Last week while vacationing on Dauphin Island, I found myself on the deck of our beach house looking out on the beautiful waters of the Mississippi Sound. A man on the beach was doing what appeared to be some sort of outlandish workout. I watched from the distance and saw he was doing more than just that, he was picking up crates from the water and emptying something out. My curiosity got the best of me and I grabbed my camera and my laptop and went to ask him some questions.
Now I have heard of farming AND agriculture but never Oyster Aquaculture. Well, that is exactly what Tyler Myers of Massacre Island Oysters does. He is in the business of oysters. He also refers to it as Off Bottom Farming. As I walked nearer to him hauling a platform housed on four inflatable wheels I was greeted happily by a big smile and an open heart, ready to inform me about his life and his work.
Tyler is a glowing young man who lives on the beach with his wife and newborn baby. They have two dogs, one named Biscuit and the other named Gravy. And as if that wasn’t enough, they have a cat named Flapjack! Needless to say they must be breakfast lovers! I could tell right away I was going to like this guy.
Tyler grew up in Mobile, Alabama and was always interested in farming. He was always intrigued by this idea of making something out of nothing. When he was 15 he joined a restoration project to help save the reefs. This was one of the main influencers of his career. During his time restoring the reefs he found out he loved raising oysters and doing something worthwhile.
Tyler graduated from Auburn University with a degree in Fisheries and Aquaculture. Like all graduates he struggled to land a job and then had a light bulb go off in his head. He realized what he needed to do. In June 2015, he used all the money he had been saving since high school and decided to go off on a new venture in his life and hasn’t looked back since.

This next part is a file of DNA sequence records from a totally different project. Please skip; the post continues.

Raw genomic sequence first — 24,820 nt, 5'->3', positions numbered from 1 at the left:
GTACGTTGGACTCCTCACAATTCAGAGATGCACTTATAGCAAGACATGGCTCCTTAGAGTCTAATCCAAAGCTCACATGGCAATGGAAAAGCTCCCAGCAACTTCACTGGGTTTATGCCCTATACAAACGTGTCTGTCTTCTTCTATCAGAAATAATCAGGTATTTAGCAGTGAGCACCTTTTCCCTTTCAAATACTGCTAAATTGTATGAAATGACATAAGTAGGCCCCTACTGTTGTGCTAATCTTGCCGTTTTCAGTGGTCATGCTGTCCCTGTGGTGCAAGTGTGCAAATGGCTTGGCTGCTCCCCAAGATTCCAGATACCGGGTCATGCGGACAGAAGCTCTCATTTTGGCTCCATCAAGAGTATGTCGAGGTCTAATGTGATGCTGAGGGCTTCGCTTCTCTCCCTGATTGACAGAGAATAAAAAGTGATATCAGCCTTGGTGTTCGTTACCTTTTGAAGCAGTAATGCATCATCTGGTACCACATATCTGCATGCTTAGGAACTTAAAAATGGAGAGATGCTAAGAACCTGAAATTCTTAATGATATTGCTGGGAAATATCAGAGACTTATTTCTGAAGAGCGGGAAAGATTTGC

Looking out on the water all I saw was floating black containers and to me I assumed it was just that. My best assumption was that it could have been crab traps. Tyler informed me that there were 216,000 oysters out there in the “floating black containers”. That isn’t an embellished number. He sells them in bulk to customers with the lowest numbers of oysters per sale being 100 oysters per sale. His clientele consists of anywhere from 4 star restaurants to local buyers and festivals. The difference is the restaurants tend to want a certain size of oyster between 2.5 inches and 3.25 inches. He said that the shuck houses take the larger ones. Essentially, the old adage different strokes for different folks applies when it comes to oysters. The ones you get at a restaurant are the smaller sizes and the ones from the market may be larger.
An oyster can take up to 3 years to fully develop, but they usually are ready to go in about nine months. He goes out during April and May to take them out of the water, clean them, and then sell them. Some may take until August, so he has another harvest at that time. He tries to get them out by winter because that isn’t the best time for them to grow.
Tyler really was full of information and I felt I could have talked to him forever about this. One of the main things that I took away from the conversation wasn’t a plethora of oyster facts but the inspiration of a man who is doing what he wants and seems to be loving it. He works anywhere from 5-12 hours a day depending and has aspirations to grow his company to reach a broader audience. Although he is happy and loves what he does he isn’t just standing still, he is trying to grow his potential every day and that is inspiring and is what drew me to his story.
I would like to thank Tyler for allowing me to interview him on the beach while he was working. If you have any questions or want more information feel free to email Tyler at firstname.lastname@example.org or visit his websites linked below
Twitter: https://twitter.com/MIORoystersInstagram: https://www.instagram.com/massacreislandoysters/
Written by Josh McCausland
Photography by Josh McCausland
Edited by Debbie Naylor